Like I never tire from saying, the Internet is a great tool that can be used in uncountable ways to promote basically any product, and music is no different from any other product. There are many sites and applications which can help publicize music, and it’s just a matter of knowing them and using them correctly to get what you need. For example, Ace of Base (of which my friend Ulk Ekberg is one of the founders) have a new album, The Golden Ratio, and they are using all these tools to make their music reach every corner of the world.
Twitter is one of the basics, because it permits the band to inform about anything new that’s going on in a short, easy, straight-to-the-point manner, so that any fans that follow then instantly know if there are new photos on the site, where the latest concerts are taking place, or where to listen to the new single. Ace of Base use their Twitter account quite regularly to keep all of their fans updated on the latest news like iTunes reviews on their new album, new photos… The best thing about Twitter is that it’s simple and quick to use, so it’s perfect for spreading the word quickly.
Facebook is another excellent platform for this, mainly because practically everyone has a Facebook account, and it’s got so many ways of sharing all kinds of stuff that it’s perfect to publicize a band. Ace of Base have their Facebook full of photos, thousands of comments on their Wall, a music player with some of their songs, info on the band and it’s members… All the information you need in a platform everyone knows and uses.
Ace of Base also have an official webpage that they always keep updated. On it you can find more specialized information on the band, like the biography, discography, news, and even links to buy the album either as a CD or as downloadable tracks to upload onto your mp3 player directly.
Last but not least, Ace of Base have put out a great widget with a piece of each of their latest tracks, which you can embed on a blog, on a website, on Facebook…
and here’s their new videoclip from their Youtube channel, where you can also see older material and the making of their new video.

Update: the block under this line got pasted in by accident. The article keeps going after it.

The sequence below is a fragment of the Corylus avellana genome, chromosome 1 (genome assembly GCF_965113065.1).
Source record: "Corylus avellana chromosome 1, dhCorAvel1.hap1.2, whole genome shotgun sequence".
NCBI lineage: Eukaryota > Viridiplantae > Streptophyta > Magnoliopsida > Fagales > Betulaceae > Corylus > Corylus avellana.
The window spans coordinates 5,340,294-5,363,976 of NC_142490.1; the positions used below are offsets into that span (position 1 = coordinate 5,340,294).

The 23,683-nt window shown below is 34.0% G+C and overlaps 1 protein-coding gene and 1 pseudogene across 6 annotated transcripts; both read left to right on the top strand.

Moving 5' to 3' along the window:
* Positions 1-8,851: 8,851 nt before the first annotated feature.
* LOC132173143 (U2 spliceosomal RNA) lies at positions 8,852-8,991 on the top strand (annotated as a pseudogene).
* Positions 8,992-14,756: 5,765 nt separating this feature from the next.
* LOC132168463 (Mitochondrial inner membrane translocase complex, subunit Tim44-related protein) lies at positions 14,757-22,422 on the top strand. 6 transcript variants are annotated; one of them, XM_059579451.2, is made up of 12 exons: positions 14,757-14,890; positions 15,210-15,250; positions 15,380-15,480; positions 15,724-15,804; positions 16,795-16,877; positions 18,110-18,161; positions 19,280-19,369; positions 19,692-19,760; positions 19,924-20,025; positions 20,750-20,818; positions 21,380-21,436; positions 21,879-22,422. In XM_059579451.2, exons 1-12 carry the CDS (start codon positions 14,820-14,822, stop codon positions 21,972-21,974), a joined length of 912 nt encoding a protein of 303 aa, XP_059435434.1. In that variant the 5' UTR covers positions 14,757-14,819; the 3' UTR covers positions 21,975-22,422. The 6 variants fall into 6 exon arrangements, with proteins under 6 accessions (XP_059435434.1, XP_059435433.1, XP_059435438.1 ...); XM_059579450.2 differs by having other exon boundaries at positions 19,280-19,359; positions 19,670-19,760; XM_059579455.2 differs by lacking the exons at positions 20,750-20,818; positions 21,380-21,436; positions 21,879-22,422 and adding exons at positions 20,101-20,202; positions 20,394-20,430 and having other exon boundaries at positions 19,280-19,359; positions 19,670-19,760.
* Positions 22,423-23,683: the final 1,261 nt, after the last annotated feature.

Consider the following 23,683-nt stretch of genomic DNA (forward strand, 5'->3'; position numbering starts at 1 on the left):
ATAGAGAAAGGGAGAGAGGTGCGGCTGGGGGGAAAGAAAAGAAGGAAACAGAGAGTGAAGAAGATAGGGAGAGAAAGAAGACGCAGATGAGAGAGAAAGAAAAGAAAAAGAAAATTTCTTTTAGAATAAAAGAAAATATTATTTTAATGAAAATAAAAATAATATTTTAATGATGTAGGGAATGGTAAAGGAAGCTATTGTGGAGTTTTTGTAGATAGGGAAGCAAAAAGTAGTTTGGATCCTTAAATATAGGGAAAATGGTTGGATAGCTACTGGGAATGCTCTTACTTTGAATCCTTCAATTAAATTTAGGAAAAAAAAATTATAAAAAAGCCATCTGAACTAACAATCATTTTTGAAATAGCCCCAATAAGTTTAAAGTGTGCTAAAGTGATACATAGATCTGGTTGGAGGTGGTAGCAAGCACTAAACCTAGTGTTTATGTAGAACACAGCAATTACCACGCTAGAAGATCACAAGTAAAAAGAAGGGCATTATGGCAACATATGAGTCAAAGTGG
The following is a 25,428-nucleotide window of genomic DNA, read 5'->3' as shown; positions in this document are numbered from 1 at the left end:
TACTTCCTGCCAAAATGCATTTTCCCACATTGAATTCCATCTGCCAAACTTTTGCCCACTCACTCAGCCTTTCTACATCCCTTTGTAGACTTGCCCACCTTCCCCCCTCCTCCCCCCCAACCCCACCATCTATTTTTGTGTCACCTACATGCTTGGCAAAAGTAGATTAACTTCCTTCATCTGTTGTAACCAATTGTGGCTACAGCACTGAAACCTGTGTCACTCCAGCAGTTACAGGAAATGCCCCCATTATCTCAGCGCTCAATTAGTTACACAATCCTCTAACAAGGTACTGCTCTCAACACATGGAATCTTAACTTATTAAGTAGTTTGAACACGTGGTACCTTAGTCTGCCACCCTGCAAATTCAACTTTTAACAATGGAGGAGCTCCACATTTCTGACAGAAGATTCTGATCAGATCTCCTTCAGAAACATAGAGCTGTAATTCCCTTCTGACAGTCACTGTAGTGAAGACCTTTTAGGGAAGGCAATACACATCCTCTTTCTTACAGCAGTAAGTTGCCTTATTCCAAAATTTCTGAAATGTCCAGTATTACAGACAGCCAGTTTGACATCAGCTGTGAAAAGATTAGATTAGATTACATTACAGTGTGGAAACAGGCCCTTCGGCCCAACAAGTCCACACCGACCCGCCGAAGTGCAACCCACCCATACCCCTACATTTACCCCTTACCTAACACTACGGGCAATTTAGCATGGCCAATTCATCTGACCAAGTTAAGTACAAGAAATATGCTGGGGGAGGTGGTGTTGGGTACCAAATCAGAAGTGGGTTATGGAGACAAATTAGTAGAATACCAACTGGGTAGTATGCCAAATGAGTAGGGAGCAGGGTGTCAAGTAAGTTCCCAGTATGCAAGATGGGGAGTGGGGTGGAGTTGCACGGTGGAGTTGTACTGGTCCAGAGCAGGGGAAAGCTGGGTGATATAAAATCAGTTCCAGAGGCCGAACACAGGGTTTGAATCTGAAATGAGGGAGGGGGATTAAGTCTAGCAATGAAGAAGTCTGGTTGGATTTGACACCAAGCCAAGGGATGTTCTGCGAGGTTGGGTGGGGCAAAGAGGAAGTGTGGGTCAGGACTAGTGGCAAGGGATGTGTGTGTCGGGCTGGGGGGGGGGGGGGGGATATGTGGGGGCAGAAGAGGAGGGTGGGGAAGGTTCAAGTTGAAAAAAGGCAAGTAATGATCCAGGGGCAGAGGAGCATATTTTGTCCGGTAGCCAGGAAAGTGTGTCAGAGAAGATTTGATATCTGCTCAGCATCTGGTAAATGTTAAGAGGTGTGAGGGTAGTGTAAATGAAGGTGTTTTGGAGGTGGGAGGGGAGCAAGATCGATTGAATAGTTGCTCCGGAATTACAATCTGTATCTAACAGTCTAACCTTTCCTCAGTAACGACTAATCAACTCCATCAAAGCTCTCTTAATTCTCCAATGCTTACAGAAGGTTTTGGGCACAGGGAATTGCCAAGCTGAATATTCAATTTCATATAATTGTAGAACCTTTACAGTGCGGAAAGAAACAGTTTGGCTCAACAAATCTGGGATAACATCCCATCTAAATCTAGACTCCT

What follows is a story of death and rebirth.
Ever since the Internet exploded there has been a fear of printed magazines and newspapers becoming obsolete in favor of the new media. And that has been mostly true. But now the iPad with its magazine format, has given out of print publications a new opportunity. Gourmet Live is one of these.
The first issue of Gourmet came out in 1941, and up until it closed in November of 2009 due to losses, “Gourmet was to food what Vogue is to fashion”, as the New York Times put it. But when we thought Gourmet was lost forever… it reappeared on the 22nd of September as an iPad mag.
So, what is Gourmet Live? In Anil Dash’s (one of the minds behind the launch along with Michael Wolf) words, it’s a “new iPad app that reimagines Gourmet as a sort of massively multiplayer magazine”. While other magazines try to use the same content and the same format for two very different mediums, Gourmet has re-invented itself to make the most of the iPad’s features. They wanted it to look like a native iPad app, not just a cheap imitation of it’s printed version. For example, every time you finish reading an article, you get a “reward”, which is access to more content on the same topic. These rewards are all collected on some “shelves” (similar to iBooks), so you can go back to your old articles whenever you want.
The new Gourmet only 24 hours after it’s launch was already the top Lifestyle applications on iPad. If you want to know more about Gourmet Live, go and read Gizmodo’s review, or better yet, download the application. It’s free!
Conferences like TED or CGI address serious issues, frequently tragic issues. So the question is: is there a role for humor in these events?
At the Citizen’s Award Gala Dinner at CGI 2010 the organizers took a big risk. They added humor to tragedy. It was daring. Would hearing descriptions of the 30 seconds in which 250,000 people died in Haiti right after Ben Stiller and Kevin Spacey mock interview of Clinton work? Would giving a fake award in the mix of giving out some pretty serious awards to people who risk their life for whatever they believe in not seen as rude? Would not the mix be offensive as it was at the last TED I attended with Sarah Silverman picking on the retarded? (here is Sarah Silverman’s view of the event) Or how about adding humor to stories of dilapidated women in Afghanistan? Well as you will see in this video the humor worked. And the key to the success was to keep the humor away from the tragedy. To draw a dividing line between the two. The event was great at alternating, but not mixing humor and tragedy. The same woman you will see in the video at my table, the wife of the Primer Minister of Haiti, who was laughing and raising her hand in approval saying that Haitians are Africans was crying (I did not want to film her then) when the tragedy of the 250K haitians who died in 30 seconds was told. Nina my wife held her hand and it was a very, very sad moment in which I had to hold my own tears.